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February 29, 2016
February was quite eventful in terms of information security. At the beginning of the month, Doctor Web specialists detected a dangerous Trojan for Android that was capable to inject itself into system processes. In addition, a number of malicious programs for Windows were discovered at the end of February.
A group of three associated Trojans for Android named Android.Loki.1.origin, Android.Loki.2.origin and Android.Loki.3 is considered to be the most sophisticated threat detected during the past month. To perform their malicious activity, they use the liblokih.so library, which Dr.Web detects as Android.Loki.6. This library is incorporated into system processes by Android.Loki.3. Thus, Android.Loki.1.origin—the Trojan’s main module—gains the system privileges.
It is noteworthy that security researchers have not previously encountered Android malware that could perform injections into system processes, which makes this Trojan really noticeable. Android.Loki.1.origin can execute a wide range of functions. For instance, it is able to
The next element of the Trojan—Android.Loki.2.origin—is designed to display advertisements and install different software on the infected device upon receiving cybercriminals’ instructions. Yet, it can also act as a spyware program by sending detailed information about the machine to the server. To read more about this incident, refer to the news article.
It should be noted that almost half of the requests for decryption received by the Doctor Web technical support service were from foreign users.
This feature is not available in Dr.Web Anti-virus for Windows.
|Data Loss Prevention|
Trojans belonging to the Trojan.Dyre family were first spotted in the middle of 2014. Since then, mass media has regularly published materials about new attacks involving this Trojan. To distribute different variants of Trojan.Dyre, attackers used affiliate programs, implementing the CaaS (crime-as-a-service) model. The “clients of this service” received a builder that was used to generate samples of the Trojan. In addition, attackers provided “users” with a special bot control panel. To learn more about how Doctor Web specialists fight against virus makers responsible for creation and distribution of Trojan.Dyre, read the article published by Doctor Web.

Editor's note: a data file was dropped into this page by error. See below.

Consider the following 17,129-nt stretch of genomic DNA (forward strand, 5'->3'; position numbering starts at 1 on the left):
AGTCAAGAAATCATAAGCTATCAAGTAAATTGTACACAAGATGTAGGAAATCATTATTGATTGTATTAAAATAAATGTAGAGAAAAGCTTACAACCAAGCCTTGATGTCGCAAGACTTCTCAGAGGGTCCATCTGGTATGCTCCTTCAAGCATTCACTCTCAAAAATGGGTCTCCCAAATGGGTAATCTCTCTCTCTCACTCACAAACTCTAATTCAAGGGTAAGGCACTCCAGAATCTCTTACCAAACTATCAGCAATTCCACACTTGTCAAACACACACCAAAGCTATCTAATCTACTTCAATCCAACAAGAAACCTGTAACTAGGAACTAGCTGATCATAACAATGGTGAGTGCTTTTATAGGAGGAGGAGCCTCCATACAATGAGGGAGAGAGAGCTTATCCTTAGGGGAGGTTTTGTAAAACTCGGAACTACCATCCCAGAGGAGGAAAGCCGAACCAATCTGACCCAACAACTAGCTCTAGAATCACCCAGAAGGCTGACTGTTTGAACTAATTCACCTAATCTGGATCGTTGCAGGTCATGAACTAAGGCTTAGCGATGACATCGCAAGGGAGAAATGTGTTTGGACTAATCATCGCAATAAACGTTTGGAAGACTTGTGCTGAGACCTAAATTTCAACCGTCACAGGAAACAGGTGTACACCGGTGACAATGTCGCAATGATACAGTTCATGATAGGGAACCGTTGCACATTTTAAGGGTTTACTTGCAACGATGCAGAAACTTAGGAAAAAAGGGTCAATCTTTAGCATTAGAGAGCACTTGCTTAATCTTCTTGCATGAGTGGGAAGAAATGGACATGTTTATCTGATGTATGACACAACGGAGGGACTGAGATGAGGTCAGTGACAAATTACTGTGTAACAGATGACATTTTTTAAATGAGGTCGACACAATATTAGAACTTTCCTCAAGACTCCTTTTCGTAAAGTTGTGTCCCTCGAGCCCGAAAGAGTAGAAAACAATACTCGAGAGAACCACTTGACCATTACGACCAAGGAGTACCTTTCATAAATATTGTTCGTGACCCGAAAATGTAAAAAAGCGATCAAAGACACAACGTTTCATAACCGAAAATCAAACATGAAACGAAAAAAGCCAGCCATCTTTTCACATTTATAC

In mid-February, security researchers registered a new malware program—Trojan.Proxy2.102—that threatened customers of several Russian banks by stealing money from victims’ bank accounts. Once launched, it installed a root digital certificate and changed the Internet connection settings specifying a proxy server that belonged to virus makers.
This server was also applied to inject arbitrary content into websites once a user opened them on the infected computer. Therefore, a victim was tricked into transferring money from their accounts to cybercriminals’. For more information about Trojan.Proxy2.102, refer to the news article.
At the end of February, Doctor Web reported on detection of a backdoor Trojan named BackDoor.Andromeda.1407. Its key feature lay in the fact that this Trojan deleted itself from computers that used Russian, Ukrainian, Belorussian, or Kazakh keyboard layouts. The backdoor is currently known to distribute several malicious applications.
During February 2016, 453,623 URLs of non-recommended websites were added to the Dr.Web database.
|January 2016||February 2016||Dynamics|
The past month was marked by several incidents involving Trojans for Android. At the beginning of the month, Doctor Web security researchers examined a group of Trojans belonging to the Android.Loki family. Its representatives were designed to download and install software, display advertising, and collect confidential information. In addition, attackers continued distributing banking Trojans among Android devices users in February.
Among the most noticeable February events related to mobile malware, we can mention
Find out more about malicious and unwanted programs for mobile devices in our special overview.
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